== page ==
As Barclays CEO Antony Jenkins takes his first annual bonus since joining the bank in August 2012, despite a legacy of problems, is this a fair reflection of good performance? Reward expert Justine Woolf considers the the true role of performance-related bonuses in this current turbulent climate.
Barclays made the headlines again recently with CEO Antony Jenkins taking his bonus of £1.1 million, despite the fact that the bank is preparing to pay fines and penalties for rigging foreign exchange markets.
Surely this makes a mockery of the idea of bonus in its true sense – that is, a payment made to reflect good performance? How can you say that a person leading an organisation that is under scrutiny for poor practices and is currently anticipating a wave of fines should still get rewarded and recognised?
The theory should be that if you haven’t performed or achieved what was agreed, you shouldn’t receive a performance bonus. But is it always that black and white?
The biggest challenge is knowing why you are awarding a performance bonus. From a headline-grabbing perspective at least, it feels wrong that a boss gets recognised through a bumper payout when profits are down owing to impending fines.
In the case of Jenkins, I suspect that while Barclays continues to feel the repercussions of past misdemeanours, the remuneration committee most likely felt it justifiable to pay him a performance bonus this year to recognise the work he is has done so far steering the bank through stormy waters, and to incentivise him to stay and continue to turn the bank around.
This demonstrates how the aim of a bonus and what it is there to achieve has become muddled over time. Many organisations find themselves rewarding performance twice; through performance-related base pay and a separate performance-related bonus.
So why bother having a bonus at all? The answer is, partly, because they are so ingrained. It is a brave employer that takes away an element of the package that is almost regarded as a right or status symbol.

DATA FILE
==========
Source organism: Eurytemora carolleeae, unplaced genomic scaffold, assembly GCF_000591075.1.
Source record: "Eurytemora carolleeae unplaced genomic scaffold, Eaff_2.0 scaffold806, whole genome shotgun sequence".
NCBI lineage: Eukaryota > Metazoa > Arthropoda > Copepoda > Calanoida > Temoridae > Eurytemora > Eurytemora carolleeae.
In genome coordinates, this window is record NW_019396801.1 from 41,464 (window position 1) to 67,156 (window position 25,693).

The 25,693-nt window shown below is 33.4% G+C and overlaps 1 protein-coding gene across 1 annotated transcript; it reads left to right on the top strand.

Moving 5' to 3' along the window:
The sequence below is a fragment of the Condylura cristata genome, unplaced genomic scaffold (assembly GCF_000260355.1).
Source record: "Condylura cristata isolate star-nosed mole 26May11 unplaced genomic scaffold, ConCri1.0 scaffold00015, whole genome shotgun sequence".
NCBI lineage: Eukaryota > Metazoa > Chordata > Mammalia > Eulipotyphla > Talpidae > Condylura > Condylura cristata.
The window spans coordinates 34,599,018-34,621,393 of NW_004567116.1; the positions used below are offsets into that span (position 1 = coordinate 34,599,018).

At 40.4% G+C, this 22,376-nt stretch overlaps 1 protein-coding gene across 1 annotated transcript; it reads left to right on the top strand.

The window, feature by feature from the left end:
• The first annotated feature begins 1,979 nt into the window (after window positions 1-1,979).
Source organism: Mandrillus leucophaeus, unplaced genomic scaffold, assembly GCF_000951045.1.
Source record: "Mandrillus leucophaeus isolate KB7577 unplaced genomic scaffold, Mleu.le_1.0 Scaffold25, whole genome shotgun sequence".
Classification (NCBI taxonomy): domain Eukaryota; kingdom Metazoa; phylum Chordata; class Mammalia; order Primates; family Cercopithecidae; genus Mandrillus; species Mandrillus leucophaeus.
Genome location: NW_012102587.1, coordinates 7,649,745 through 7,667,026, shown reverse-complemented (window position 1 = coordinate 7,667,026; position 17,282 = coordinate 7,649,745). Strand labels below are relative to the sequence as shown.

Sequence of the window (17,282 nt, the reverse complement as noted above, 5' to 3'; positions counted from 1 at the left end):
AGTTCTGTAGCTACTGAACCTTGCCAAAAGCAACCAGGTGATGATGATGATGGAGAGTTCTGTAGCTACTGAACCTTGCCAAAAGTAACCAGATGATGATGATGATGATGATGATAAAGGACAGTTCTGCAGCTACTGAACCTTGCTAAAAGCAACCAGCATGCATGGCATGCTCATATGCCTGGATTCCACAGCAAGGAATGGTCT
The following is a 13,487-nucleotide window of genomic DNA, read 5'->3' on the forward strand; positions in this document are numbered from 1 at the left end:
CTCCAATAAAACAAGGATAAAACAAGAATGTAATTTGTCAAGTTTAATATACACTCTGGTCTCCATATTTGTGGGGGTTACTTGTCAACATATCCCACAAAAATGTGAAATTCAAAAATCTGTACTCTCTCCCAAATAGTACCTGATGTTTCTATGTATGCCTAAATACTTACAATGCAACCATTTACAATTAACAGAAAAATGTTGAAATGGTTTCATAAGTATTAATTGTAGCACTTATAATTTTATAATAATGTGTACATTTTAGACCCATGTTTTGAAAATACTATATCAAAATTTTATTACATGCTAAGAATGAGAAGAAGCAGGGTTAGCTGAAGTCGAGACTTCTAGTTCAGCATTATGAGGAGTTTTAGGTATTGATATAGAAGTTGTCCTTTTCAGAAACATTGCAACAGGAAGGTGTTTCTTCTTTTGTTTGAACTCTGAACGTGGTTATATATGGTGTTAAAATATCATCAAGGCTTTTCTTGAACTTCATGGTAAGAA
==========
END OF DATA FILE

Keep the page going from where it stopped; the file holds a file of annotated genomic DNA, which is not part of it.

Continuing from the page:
Bonuses also give organisations flexibility – they should be discretionary, not an automatic right, so employers have the opportunity to pay or not pay based on their performance criteria. They do not add to the bottom line, they are generally not pensionable, they do not inflate salaries as one-off payments.
Top of their league
One way to explain the difference between base pay and performance bonus is to use a football analogy. Footballers get paid a salary based on their “class” – the skill, reputation and competence they bring to their role. They then get paid a bonus for their “form” (ie if they score or win a trophy). A true bonus or variable pay should be a non-guaranteed payment that is paid when you achieve whatever goal it is that you set out to achieve.
But should a bonus or variable pay still be paid if you have not performed? It really depends on what success looks like and how “performance” is defined. Many organisations base their bonus schemes on hard metrics and, if profit or revenue figures have not been achieved, they do not pay out.
However, even if the company as a whole may not have achieved its targets for whatever reasons, it does not mean that everyone inside the company has not achieved their own performance targets. Is it right that they are not recognised if they have achieved or over-achieved against their personal set goals?
Imagine you are the boss of a company. It has not performed as well as hoped this year and will make little profit. Do you simply say there will be no bonus because you cannot afford it, or recognise that while it is not affordable to pay out bonuses at the target level, you still want to recognise your staff in some way for their efforts?
Rewarding high performers
Most organisations, even if they cannot afford to fund their full bonus pots, feel obliged to acknowledge performance in some way and often will fund a small pot to recognise those regarded as high performers or key talent.
Whether or not it seems fair or appropriate to pay any performance-related pay when an organisation has not seemingly achieved its goals is not always obvious and will depend on a variety of circumstances.
It is not always clear just what success is, or how “good performance” is measured. But with new rules in place from the Bank of England allowing employers to “claw back” performance bonuses where executives have been reckless, this latest banker’s bonus can always be returned.